Following this early emphasis on personal purpose, my experience of running a research group at the University of California taught me that high-performing teams have a shared sense of organizational purpose within an inclusive culture that nurtures the multiple talents of diverse colleagues.

More recently, my experience as Dean of Cardiff Business School has underscored the importance of using a clear sense of purpose to help balance the demands of external constraints and opportunities, with the internal needs of the School.

Cumulatively, these life experiences have forged my commitment to growing the first business school with a clear purpose to deliver both economic and social benefits to our students, colleagues, and the wider world.

What have been the main highlights and challenges since taking up your leadership role with Cardiff Business School?
The main achievement of my leadership tenure has been leading a collaborative effort to design and implement a ‘Public Value Strategy’ that is unique among the world’s 14,000 business schools. This strategy directs Cardiff Business School to: “promote economic and social improvement through interdisciplinary scholarship that addresses grand challenges, while operating a progressive approach to our own governance”. Pursuit of this shared purpose has enabled the School to deliver the following strong, and balanced, set of enhancement to organizational performance:

  • Economic – doubling revenue in six years to £44M resulting in an annual contribution of £300M to the economy, while supporting 900 jobs,
  • Academic – ranked 6th for research quality among 110 UK business schools, only Oxbridge and London business schools are ranked higher. Only School at Cardiff University to be listed in Times World 100 subject ranking.
  • Improved staff satisfaction, as measured by Cardiff University survey 2018.
  • Progressive governance including the introduction of a Shadow Management Board to widen involvement in decision-making.
  • Social improvements including policy changes arising from our research into the relationship between alcohol pricing and violence.

Key challenges have involved operating within an increasingly competitive international markets for students, research income, and reputation, and balancing the rapid growth of the School with the well-being of the staff and students.

What have been the most helpful things you have learnt from these highlights and challenges?
The most important message from my experience concerns the potential for performance improvement that can arise from using a shared view of organizational purpose as a kind of moral compass to help guide strategy and decision-making. In the case of our public value strategy, this has reminded us to consider carefully how does an individual issue or challenge relate to our purpose of promoting economic and social improvement among our students, colleagues, and the wider world.

What do you think is the biggest issue facing leaders in Wales in 2018?
The need to balance requirements for delivering improved economic performance while meeting our obligation to improve social conditions for colleagues, and society.

Which other leaders in Wales do you admire and why?
I have huge admiration for Sophie Howe, the Future Generations Commissioner for Wales. She has demonstrated a serious commitment to delivering economic, social and environmental improvements for future generations in Wales. There is a clear connection between that project, and the Public Value strategy of our School. In addition, Sophie pursues her objectives with an authentic, human, and collaborative leadership style.

What is one word that sums up leadership for you?
Purposeful.

Craig J Middle, Staff Officer, Grade 2, Engagement, 160th Infantry Brigade and Headquarters Wales.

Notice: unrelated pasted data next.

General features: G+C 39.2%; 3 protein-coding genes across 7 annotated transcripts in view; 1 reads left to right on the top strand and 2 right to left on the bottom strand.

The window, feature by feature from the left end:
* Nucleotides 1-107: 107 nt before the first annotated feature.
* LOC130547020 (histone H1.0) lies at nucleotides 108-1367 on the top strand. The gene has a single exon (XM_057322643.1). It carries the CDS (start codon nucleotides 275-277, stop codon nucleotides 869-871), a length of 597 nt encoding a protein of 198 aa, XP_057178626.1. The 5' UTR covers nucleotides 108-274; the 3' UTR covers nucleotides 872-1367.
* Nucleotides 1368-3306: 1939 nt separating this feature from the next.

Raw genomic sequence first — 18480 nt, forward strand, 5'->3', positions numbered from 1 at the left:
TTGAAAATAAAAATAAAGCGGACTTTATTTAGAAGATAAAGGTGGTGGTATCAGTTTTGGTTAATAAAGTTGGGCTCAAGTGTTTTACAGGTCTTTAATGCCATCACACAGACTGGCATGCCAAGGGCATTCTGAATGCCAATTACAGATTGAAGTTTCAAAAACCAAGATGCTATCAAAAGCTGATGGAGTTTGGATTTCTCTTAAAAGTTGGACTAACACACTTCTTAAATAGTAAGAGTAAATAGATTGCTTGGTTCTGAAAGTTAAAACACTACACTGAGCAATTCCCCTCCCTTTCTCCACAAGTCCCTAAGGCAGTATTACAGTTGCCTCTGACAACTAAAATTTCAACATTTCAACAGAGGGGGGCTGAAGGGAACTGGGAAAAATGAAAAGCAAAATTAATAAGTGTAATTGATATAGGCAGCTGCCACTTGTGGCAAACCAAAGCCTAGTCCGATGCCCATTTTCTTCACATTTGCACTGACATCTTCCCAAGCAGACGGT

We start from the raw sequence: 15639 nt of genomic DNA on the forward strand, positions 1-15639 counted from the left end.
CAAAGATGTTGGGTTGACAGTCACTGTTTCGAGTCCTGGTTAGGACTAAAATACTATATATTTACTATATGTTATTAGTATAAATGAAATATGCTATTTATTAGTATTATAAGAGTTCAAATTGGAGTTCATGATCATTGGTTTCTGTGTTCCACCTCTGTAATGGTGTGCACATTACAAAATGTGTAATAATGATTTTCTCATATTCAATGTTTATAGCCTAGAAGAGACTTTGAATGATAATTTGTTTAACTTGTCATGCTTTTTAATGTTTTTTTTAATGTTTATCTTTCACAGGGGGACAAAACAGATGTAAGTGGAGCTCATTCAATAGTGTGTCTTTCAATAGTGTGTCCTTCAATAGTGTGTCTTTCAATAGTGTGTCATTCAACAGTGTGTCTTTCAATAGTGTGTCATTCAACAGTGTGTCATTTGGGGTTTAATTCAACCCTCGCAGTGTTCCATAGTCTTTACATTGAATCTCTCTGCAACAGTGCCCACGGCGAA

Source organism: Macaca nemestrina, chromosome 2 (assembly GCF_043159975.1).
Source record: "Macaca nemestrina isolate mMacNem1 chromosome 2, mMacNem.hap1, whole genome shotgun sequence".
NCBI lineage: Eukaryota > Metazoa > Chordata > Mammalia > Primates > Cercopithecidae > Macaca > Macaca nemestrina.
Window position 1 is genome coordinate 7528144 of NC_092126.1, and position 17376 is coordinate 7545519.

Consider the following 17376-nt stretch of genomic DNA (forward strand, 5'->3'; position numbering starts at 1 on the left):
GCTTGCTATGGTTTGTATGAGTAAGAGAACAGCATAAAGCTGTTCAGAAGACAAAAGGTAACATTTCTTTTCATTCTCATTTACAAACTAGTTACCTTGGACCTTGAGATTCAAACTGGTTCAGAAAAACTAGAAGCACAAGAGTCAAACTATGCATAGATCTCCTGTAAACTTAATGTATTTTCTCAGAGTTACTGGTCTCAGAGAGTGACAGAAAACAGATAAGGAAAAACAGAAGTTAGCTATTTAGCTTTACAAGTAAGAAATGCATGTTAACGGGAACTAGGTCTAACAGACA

Whilst supporting operational effectiveness of the Army Craig’s role requires him to deliver wider agendas such as Youth and Employer engagement.  This requires him to establish partnerships with external organisations with a view to securing youth opportunities and employment throughout Wales.

How has your life experience made you the leader you are today?
Leading has always been in my blood since my early days within Scouting from being the Sixer, patrol leader and Chair of the Venture Scout Unit.  Within employment, developing administration systems and sales department to owning my own business.  I am service to my country and community driven, therefore joining the Territorial Army and becoming a County Councillor was natural for me.  I always wanted to lead to make a difference, so I worked hard to become an Officer and Cabinet member.   These combined made me an adaptable leader with a focus on outcomes and progression for the wider good.

What have been the main highlights and challenges since taking up your leadership role with the 160th Infantry Brigade and Headquarters Wales?
Understanding the scope of the problem and getting the buy-in from stakeholders. Encouraging the military Units to support activities which amount to Corporate Social Responsibility.  Delivering the Army transformational programme by re-engaging with society in a way we have not done for decades.  This has been a natural fit for me that has seen the introduction of the Armed Forces Covenant framework for Wales to engage with Local Authorities and key agencies.  It has also allowed the development of the Armed Forces Pathway schemes to allow youths to progress from Career to Employment within or outside the Armed Forces.

What have been the most helpful things you have learnt from these highlights and challenges?
The willingness of all I have engaged with to support the Armed Forces by deliver on their pledges made via the Covenant.  The willingness of Educational establishments to see the potential in delivering the Armed Forces Pathway scheme by offering Young people leadership, team building and Industry accredited training.

What do you think is the biggest issue facing leaders in Wales in 2018?
Understanding the bigger picture and what does success look like.  The ever-changing technology and means of communication, the loss of face to face engagement and the current generations demands and aspirations that are very different to ours and therefore there is a greater need to develop leadership potential.

Which other leaders in Wales do you admire and why?
Nye Bevan, through his early days as a miner to establishing the NHS.  He had the ability to stick to his principals and see through change.

Sir Tasker VC.  WW2 where he was awarded the VC to his involvement with WRU.  When Sir Tasker entered a room, you could sense the respect people had for him.

What is one word that sums up leadership for you?
Transformational.